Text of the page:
By Pamela Steel
Pastry for a 9-inch pie shell
1 cup pure maple syrup
½ cup all-purpose flour
½ cup water
½ cup light (10%) cream
3 tbsp chopped nuts or coconut
Prepare pastry and fully pre-bake.
In a heavy-bottomed saucepan, bring the maple syrup to a boil.
In a bowl, mix flour with water. Add to boiling syrup; reduce heat to medium and cook, stirring, for 10 minutes or until thickened.
Remove from heat. Slowly stir in cream. Allow to cool.
Pour into prepared pie shell; sprinkle with chopped nuts. Refrigerate for 3 hours or until set.
Photo by Sarah Ryeland
Lorraine and her daughter Donna created these muffins in preparation for the G8. Finding out which flavours American President Barack Obama liked best, the pair came up with this delicious recipe in hopes he would come in and try one. The muffins got a lot of media attention and are now a Soul Sistas staple.
2 ¾ cups basic muffin flour mix (recipe follows)
½ tsp orange zest
1/4 cup coconut
1/3 cup canola oil
1 tsp vanilla
¾ cup water
¼ cup applesauce
½ cup raspberries
Measure muffin mix into bowl. Stir in zest and coconut. In a separate bowl, mix oil, vanilla, egg, water and applesauce. Add to flour mix and stir only until combined. Gently fold in raspberries. Pour into greased muffin tin and bake at 375F for 20-25 minutes.
Basic Muffin Mix
7 3/4 cups flour
2-1/4 cups bran
1-3/4 cups skim milk powder
1-1/2 cups sugar
2 tbsp baking powder
2 tsp salt
In large bowl, stir together flour, bran, milk powder, sugar, baking powder & salt until combined. Transfer to airtight container; store in cool, dry place. Stir well before using. Makes 12 cups mix.
Story by Sasha Chapman
Imagine you have a friend you’d like to set up on a blind date. You scroll through the list of possibilities: do you choose Jacob, the brash Australian who is always the life of the party, and just as high spirited as she is, or the sweet and soft-spoken Teuton named Carl on the theory that opposites attract? In the end, she hooks up with Leon, steely and acid-tongued from Alsace. You shrug your shoulders; it seems to work. And there you have the basics of pairing wine with spicy food. There are no perfect matches, but there are plenty of really good ones.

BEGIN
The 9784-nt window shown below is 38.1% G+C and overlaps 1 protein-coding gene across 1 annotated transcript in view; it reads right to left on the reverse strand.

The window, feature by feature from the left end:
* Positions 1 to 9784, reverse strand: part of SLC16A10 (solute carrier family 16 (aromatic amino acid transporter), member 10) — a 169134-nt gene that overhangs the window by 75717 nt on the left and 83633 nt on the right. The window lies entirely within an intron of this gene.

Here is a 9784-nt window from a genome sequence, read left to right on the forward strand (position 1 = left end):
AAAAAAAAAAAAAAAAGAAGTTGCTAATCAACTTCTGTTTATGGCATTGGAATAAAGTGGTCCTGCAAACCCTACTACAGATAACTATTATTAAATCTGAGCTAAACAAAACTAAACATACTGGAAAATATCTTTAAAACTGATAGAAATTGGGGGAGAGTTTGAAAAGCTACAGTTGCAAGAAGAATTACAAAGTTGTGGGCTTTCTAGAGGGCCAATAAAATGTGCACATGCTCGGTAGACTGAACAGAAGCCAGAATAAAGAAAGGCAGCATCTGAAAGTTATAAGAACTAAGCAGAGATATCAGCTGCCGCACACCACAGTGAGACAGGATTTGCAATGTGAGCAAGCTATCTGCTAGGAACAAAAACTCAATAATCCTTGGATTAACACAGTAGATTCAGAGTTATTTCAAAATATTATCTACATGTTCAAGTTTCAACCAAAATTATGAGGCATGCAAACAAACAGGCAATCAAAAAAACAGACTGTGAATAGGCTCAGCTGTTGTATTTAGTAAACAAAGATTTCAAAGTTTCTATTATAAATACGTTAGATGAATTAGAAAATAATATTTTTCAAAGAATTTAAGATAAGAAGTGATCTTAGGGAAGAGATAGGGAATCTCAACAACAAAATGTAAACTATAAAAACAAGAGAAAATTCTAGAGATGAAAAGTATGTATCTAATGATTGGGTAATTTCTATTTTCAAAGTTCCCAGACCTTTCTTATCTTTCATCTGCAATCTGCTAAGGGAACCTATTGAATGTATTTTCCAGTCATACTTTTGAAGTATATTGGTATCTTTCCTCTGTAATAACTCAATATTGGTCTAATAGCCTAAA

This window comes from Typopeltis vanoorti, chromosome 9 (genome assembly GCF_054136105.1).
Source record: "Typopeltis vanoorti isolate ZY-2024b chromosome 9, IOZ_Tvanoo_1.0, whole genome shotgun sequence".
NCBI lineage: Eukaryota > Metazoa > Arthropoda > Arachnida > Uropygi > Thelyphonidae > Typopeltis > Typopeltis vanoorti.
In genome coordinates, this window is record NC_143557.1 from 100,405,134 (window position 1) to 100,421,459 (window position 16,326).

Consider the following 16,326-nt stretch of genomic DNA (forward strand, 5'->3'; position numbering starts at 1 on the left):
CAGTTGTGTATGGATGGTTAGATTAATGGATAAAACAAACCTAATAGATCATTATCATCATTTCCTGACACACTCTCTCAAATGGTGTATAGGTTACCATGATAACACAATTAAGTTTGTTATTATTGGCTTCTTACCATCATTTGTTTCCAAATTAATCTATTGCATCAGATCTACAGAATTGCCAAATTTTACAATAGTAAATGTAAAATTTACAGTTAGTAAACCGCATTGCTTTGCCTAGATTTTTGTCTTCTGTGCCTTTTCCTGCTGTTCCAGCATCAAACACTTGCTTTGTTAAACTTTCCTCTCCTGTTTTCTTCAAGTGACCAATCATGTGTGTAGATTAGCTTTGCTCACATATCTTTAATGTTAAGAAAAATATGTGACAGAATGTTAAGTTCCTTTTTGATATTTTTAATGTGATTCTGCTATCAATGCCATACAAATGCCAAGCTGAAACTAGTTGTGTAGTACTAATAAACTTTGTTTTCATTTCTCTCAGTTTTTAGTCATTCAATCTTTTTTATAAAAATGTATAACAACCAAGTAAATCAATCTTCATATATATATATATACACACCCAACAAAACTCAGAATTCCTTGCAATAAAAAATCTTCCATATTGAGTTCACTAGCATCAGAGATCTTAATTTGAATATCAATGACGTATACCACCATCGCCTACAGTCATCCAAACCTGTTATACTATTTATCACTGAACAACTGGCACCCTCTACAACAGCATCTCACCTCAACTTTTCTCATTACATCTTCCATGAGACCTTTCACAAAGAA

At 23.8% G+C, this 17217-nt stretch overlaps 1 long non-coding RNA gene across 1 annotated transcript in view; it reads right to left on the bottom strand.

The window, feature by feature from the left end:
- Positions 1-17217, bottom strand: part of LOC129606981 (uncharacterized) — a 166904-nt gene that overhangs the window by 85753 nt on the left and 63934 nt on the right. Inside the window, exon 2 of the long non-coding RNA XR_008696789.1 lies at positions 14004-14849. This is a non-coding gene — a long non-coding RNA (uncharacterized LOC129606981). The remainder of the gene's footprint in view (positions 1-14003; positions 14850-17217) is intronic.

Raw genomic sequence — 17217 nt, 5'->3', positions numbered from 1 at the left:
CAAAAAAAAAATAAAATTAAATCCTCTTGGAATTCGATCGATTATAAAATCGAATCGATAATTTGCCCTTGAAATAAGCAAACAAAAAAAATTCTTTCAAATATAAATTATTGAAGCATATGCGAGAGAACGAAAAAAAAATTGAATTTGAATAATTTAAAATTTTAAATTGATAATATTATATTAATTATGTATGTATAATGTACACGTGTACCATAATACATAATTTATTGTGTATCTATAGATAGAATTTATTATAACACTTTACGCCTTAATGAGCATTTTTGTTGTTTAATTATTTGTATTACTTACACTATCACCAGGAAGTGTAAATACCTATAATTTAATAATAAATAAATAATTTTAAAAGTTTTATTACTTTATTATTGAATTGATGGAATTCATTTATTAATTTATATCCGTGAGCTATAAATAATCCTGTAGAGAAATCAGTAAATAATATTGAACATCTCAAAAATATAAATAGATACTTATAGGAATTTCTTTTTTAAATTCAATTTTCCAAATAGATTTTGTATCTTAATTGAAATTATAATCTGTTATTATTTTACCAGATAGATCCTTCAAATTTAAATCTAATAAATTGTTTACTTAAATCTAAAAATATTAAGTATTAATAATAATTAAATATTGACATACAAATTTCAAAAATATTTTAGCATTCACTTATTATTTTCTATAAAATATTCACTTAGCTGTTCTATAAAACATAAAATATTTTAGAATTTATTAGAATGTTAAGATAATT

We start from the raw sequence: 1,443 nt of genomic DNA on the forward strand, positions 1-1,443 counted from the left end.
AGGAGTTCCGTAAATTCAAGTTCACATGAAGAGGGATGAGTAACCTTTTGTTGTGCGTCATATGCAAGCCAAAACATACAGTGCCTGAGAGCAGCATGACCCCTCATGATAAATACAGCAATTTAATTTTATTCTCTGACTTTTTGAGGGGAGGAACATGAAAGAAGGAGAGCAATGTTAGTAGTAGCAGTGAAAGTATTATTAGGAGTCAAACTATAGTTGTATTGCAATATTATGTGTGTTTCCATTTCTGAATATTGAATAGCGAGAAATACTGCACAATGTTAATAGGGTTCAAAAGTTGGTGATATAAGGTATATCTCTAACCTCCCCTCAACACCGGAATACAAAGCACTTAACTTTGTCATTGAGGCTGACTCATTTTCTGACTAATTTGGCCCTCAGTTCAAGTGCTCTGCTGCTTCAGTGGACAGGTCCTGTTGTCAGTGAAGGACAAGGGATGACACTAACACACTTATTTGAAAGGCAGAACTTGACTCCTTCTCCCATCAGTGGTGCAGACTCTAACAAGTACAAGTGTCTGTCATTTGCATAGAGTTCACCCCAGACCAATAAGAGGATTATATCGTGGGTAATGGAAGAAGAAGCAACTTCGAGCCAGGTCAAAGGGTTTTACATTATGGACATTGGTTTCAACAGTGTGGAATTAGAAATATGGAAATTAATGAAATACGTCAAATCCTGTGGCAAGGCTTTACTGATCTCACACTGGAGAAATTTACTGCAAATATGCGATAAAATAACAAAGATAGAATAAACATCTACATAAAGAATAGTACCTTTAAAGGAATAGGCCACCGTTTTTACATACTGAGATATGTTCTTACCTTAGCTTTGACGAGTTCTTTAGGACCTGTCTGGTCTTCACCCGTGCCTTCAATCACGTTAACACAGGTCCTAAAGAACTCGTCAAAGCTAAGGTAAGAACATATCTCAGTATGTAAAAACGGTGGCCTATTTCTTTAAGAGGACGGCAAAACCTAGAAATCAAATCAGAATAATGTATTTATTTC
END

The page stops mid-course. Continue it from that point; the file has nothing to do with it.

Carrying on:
Consider first the flavours of the dishes you are serving: Do they have the fruity heat of jalapeno or Thai peppers (chilies, after all, are a kind of fruit) or the smoky spice of chipotle and pasilla? Is the sauce light and delicate with coconut milk or as dark and complex as a Mexican mole? And is it tangy with lime (like a Thai green mango salad or a ceviche from Veracruz) or unctuous and rich with ghee? Those factors, as much as how the dish scores on the culinary world’s Scoville heat scale, will play a role in the success or failure of the match…
Story by Victoria Walsh
Here, for kitchen novices, is an easy-peasy primer on adding wine to your recipes — what to use and how to use it.
What kind of wine is good for cooking?
It’s best to cook with reasonably priced, delicious wine. Never, ever use up plonk leftover from a party or that old stuff uncorked months ago and lingering in your fridge. The rule: If it’s not drinkable, toss it…
Photo courtesy of Hidden Valley Resort
By Chef Scott Cribb
12 large peeled and de-veined shrimp with the tail on
½ a Spanish onion diced
1 diced tomato
2-3 minced garlic cloves
1 bunch of fresh parsley
2oz white wine
salt and pepper to taste
How do I make it?
By Pamela Steel
This pie is a natural for chef and baker Tarrah Laidman-Lodboa. Born and raised in peach country around the Niagara peninsula, she completed her cook’s apprenticeship at Deerhurst Resort in Huntsville, where, she writes, “my love for wild blueberries blossomed. This recipe is a twist on an old favourite. It is my way of combining the best fruit of late summer for one last hurrah near Labour Day. I pick up the blueberries in Gravenhurst on the way back from Muskoka.”
Yum! How do I make it?
Story and photo by Andrew Hind
“Bruschetta is the signature Italian appetizer, and not only are they really tasty they’re easy to make and are extremely versatile,” enthuses Chef Andreas Drechsel, Sous-Chef at The Rosseau Resort. “Here at Teca we have a bruschetta platter that shows the various exciting forms bruschetta can take, but even that is just tiny sampling of what you can do on a basic premise.”
Any bread can be used for bruschetta, but baguettes are the easiest and most common. Cut the bread ¼ inch thick and on an angle so you have a bigger surface on which to place toppings. Drizzle olive oil on the bread, and rub on roasted garlic. Bake in the oven until each side is golden brown (“It will only take a few moments, so don’t walk away,” cautions Drechsel). For an authentic rustic taste, brown the bread on a grill…
What’s the next step?